Or you could even send them a pamper package to relax after their first week on the job. Just something to say, ‘Welcome – you’re part of the team!’ and to let them know you’re excited for them to join the gang, even though it’s not face-to-face.

4. Make sure you introduce the team

Helping your new employee meet their colleagues is easy when they’re in the office, you waltz them around the office, introducing them to everyone and explaining roles and team structures. Sure, they might forget some names for the first few days, but nothing beats a friendly, in-person chat, welcoming smile and lunch break catch-ups. This is definitely a little trickier working remotely, but don’t let that be a reason to not do it.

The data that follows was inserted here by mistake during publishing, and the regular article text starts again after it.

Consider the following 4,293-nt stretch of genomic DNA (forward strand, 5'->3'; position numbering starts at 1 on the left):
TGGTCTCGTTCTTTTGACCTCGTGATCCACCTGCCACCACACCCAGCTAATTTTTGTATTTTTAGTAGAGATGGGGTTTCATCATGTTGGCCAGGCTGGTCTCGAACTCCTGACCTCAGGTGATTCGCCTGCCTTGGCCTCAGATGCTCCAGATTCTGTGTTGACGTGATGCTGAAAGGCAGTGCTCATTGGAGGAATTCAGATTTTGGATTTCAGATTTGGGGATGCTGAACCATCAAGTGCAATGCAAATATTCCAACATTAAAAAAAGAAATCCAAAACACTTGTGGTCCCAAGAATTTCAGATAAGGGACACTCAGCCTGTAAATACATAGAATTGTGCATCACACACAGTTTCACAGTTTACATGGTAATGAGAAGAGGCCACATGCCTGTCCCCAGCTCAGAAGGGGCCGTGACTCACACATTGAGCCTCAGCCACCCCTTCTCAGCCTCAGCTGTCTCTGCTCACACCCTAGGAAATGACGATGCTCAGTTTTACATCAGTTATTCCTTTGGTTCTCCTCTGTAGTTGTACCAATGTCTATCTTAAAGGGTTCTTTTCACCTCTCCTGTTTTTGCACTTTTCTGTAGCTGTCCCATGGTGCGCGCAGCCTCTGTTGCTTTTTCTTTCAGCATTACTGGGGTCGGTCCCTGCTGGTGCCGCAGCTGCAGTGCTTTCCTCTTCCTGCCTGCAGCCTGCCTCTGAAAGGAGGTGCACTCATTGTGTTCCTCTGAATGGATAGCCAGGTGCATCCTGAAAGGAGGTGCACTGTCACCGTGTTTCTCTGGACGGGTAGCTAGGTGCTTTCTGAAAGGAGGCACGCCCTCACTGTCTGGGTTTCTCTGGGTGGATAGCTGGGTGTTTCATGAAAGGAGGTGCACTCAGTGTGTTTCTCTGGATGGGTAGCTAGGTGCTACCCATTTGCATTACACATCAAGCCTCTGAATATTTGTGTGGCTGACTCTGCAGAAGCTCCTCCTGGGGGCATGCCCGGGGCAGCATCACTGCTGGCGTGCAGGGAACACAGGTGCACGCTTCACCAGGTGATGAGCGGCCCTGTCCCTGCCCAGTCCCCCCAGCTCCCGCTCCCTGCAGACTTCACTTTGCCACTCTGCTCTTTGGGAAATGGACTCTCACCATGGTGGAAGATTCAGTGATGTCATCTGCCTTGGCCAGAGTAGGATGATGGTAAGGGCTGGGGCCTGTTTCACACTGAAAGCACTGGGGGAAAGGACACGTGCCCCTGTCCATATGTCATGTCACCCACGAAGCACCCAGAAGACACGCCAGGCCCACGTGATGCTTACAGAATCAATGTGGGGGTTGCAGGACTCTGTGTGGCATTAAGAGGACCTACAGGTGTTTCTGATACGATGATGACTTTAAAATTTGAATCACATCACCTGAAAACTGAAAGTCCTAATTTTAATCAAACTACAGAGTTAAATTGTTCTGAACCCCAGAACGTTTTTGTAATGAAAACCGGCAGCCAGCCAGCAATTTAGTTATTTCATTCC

Put face to names

It’s best to do this over video so the new hire can ‘put faces to names’. This will also help curb the feelings of isolation and nervousness about reaching out to people with queries or tasks, and can help fast-track their grasp of the company’s culture. So make sure you put time aside to introduce them to the team and don’t let it get put off. Not feeling properly part of the business can be really disheartening for a new start, which in turn is likely to hinder their performance.

Social Calendar

Make sure they know the social calendar, you don’t want them missing out on Friday pints, even if it is just on a video platform. It’s nice to get to know about your colleagues’ lives outside of work and understand their personalities in a more informal setting to forge stronger working relationships.

5. Take time to ask what works for them